Although this book reviews or mentions more than scientific works, it is impossible to discuss in detail all relevant contributions to the field. We have therefore used our author privilege and made choices based on our perception of what is more relevant to the focus and the structure of the present book.

This does not imply that work not reported or cited here is less valuable, and we apologize in advance to all the colleagues who feel that their contributions have been overlooked. Acknowledgements There are many people we must thank for their help in the preparation and completion of this book. First of all, we wish to thank all the colleagues who helped us shape our view and knowledge of complex networks through invaluable scientific collaborations: Alvarez-Hamelin, F.

Alvarez, L. Amaral, D. Balcan, A. Baronchelli, M. Caldarelli, C. Caretta Cartozo, C. Castellano, F. Cecconi, A. Chessa, E. Chow, V. Colizza, P. De Montis, L. Eliassi-Rad, A. Flammini, S. Fortunato, F. Gargiulo, D. Garlaschelli, A. Gautreau, B. Gondran, E.

Guichard, S. Havlin, H.

Hu, C. Herrmann, W. Ke, E. Kolaczyk, B. Kozma, M. Leone, V. Loreto, F. Menczer, Y. Moreno, M. Nekovee, A. Maritan, M. Marsili, A. Maguitman, M. Meiss, S. Mossa, S. Myers, C. Nardini, M. Nekovee, D. Parisi, R. Pastor-Satorras, R. Percacci, P. Provero, F. Radicchi, J. Ramasco, C. Ricotta, A. Scala, M. Angeles Serrano, H. Stanley, A. Valleron, A. Vergassola, F. Viger, D. Vilone, M. Weigt, R. Zecchina, and C. We also acknowledge with pleasure the many discussions with, encouragements, and useful criticisms from: Albert, E.

Almaas, L. Adamic, A. Arenas, A. Banavar, C. Cattuto, kc claffy, P. De Los Rios, S. Dorogovtsev, A. Erzan, R. Goldstone, S. Havlin, C. Hidalgo, D. Krioukov, H. Orland, N. Martinez, R. May, J. Mendes, A. Motter, M. Mungan, M. Newman, A. Pagnani, T. Petermann, D.

Rittel, L. Rocha, G. Schehr, S. Schnell, O. Sporns, E. Trizac, Z. Toroczkai, S. Wasserman, F. Willinger, L. Yaeger, and S. Special thanks go to E. Almaas, C. Castellano, V. Colizza, J.

Dunne, S. Fortunato, H. Jeong, Y. Moreno, N. Martinez, M.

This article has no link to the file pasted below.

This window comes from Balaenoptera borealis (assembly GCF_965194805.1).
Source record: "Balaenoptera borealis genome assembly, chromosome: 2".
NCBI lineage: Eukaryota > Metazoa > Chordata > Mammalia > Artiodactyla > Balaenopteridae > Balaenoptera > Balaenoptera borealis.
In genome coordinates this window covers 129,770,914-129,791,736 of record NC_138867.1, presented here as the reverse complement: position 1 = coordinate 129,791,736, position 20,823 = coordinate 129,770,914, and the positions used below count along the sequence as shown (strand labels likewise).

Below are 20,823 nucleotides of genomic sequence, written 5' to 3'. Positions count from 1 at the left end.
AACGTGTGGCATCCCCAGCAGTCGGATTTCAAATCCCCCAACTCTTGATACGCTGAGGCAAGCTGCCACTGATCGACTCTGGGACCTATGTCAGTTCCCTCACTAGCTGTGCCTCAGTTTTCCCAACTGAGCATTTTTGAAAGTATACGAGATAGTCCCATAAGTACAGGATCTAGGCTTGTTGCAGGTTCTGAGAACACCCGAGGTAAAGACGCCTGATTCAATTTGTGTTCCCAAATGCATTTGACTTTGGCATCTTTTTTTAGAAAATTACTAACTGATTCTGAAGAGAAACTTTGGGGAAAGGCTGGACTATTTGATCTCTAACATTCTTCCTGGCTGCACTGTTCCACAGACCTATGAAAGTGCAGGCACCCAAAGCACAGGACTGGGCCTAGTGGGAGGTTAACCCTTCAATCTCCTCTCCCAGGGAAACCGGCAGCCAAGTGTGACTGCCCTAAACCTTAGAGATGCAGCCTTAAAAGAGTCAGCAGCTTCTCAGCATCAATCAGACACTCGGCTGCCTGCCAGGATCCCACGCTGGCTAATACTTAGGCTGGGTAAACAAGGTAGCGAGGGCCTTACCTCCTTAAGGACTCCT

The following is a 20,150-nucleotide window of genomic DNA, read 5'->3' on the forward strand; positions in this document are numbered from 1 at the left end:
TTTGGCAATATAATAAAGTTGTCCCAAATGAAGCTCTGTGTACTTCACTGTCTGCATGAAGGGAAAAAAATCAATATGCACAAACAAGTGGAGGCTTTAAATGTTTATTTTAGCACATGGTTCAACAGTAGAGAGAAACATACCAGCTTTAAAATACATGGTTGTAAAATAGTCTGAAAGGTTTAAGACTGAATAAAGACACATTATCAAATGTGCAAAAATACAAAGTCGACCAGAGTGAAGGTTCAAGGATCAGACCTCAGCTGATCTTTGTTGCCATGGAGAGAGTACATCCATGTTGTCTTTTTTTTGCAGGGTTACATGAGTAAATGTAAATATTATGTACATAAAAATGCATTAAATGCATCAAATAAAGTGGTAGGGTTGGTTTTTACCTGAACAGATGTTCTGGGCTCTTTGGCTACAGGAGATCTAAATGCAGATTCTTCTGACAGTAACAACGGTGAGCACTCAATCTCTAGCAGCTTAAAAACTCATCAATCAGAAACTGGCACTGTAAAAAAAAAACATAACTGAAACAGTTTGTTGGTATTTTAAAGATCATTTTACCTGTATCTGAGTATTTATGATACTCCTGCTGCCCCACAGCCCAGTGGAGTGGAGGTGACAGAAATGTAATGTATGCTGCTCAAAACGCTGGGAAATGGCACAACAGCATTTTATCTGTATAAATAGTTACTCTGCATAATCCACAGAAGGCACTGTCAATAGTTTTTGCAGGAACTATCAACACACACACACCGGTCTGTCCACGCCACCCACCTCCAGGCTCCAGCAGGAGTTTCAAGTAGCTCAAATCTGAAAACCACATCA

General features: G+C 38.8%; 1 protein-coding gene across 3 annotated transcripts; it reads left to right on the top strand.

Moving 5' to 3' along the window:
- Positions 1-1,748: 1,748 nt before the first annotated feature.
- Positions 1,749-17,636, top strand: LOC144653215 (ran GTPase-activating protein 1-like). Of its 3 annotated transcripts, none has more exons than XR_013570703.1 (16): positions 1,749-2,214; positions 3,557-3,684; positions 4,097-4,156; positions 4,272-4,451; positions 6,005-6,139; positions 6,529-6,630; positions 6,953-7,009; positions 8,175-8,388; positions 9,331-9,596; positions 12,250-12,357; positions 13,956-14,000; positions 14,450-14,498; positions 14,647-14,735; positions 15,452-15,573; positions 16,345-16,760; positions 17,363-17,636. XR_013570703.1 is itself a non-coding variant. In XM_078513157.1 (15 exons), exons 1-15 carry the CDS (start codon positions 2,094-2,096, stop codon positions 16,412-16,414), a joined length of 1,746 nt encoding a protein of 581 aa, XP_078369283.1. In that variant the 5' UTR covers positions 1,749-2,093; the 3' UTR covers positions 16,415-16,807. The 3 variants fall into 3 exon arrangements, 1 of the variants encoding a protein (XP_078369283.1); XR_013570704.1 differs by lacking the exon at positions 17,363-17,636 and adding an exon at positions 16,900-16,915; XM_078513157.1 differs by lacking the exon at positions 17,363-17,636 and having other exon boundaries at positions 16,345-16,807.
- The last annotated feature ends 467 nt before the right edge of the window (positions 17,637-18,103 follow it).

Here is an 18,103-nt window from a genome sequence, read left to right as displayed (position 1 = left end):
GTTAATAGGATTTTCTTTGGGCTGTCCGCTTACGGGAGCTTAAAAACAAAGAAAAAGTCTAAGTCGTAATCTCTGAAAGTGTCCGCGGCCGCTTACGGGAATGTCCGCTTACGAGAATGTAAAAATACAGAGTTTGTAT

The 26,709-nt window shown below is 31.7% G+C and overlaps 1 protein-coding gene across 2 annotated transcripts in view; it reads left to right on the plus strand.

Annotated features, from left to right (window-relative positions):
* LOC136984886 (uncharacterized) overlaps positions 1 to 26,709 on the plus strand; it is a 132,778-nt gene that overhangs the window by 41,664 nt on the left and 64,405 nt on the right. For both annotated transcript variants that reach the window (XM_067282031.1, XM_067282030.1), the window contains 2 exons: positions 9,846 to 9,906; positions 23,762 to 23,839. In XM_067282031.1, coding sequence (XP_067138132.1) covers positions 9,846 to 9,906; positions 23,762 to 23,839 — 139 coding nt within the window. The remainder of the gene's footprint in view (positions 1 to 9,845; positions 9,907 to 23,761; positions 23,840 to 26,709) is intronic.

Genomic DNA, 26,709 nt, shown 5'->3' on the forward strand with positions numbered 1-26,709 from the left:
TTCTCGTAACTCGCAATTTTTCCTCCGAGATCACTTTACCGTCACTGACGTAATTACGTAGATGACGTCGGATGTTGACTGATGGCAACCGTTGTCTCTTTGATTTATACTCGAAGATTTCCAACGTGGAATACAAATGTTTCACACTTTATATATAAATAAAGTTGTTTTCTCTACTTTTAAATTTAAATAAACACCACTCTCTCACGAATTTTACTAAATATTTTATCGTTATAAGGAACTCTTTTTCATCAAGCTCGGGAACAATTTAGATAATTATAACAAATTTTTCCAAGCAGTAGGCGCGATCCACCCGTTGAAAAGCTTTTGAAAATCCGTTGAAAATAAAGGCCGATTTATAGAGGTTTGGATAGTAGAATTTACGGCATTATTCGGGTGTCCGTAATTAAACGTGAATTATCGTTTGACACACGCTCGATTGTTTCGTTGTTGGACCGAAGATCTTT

Newman, M. Angeles Serrano, and O. Sporns for their kind help in retrieving data and adapting figures from their work. Baronchelli, C. Castellano, L. Fortunato, and R. Pastor-Satorras reviewed earlier versions of this book and made many suggestions for improvement.

Hook deserves a special acknowledgement for xv xvi Acknowledgements proofreading and editing the first version of the manuscript. Simon Capelin and his outstanding editorial staff at Cambridge University Press were a source of continuous encouragement and help and greatly contributed to make the writing of this book a truly exciting and enjoyable experience.

We also thank all those institutions that helped in making this book a reality. We also acknowledge the generous funding support at various stages of our research by the following awards: Finally, A. We define metrics such as the shortest path length, the clustering coefficient, and the degree distribution, which provide a basic characterization of network systems.

The large size of many networks makes statistical analysis the proper tool for a useful mathematical characterization of these systems. We therefore describe the many statistical quantities characterizing the structural and hierarchical ordering of networks including multipoint degree correlation functions, clustering spectrum, and several other local and non-local quantities, hierarchical measures and weighted properties.

This chapter will give the reader a crash course on the basic notions of network analysis which are prerequisites for understanding later chapters of the book. Needless to say the expert reader can freely skip this chapter and use it later as a reference if needed. In very general terms a network is any system that admits an abstract mathematical representation as a graph whose nodes vertices identify the elements of the system and in which the set of connecting links edges represent the presence of a relation or interaction among those elements.

Clearly such a high level of abstraction generally applies to a wide array of systems. In this sense, networks provide a theoretical framework that allows a convenient conceptual representation of interrelations in complex systems where the system level characterization implies the mapping of interactions among a large number of individuals.

The study of networks has a long tradition in graph theory, discrete mathematics, sociology, and communication research and has recently infiltrated physics and biology.

While each field concerned with networks has introduced, in many cases, its own nomenclature, the rigorous language for the description of networks 1 2 Preliminaries: On the other hand, the study of very large networks has spurred the definitions of new metrics and statistical observables specifically aimed at the study of large-scale systems.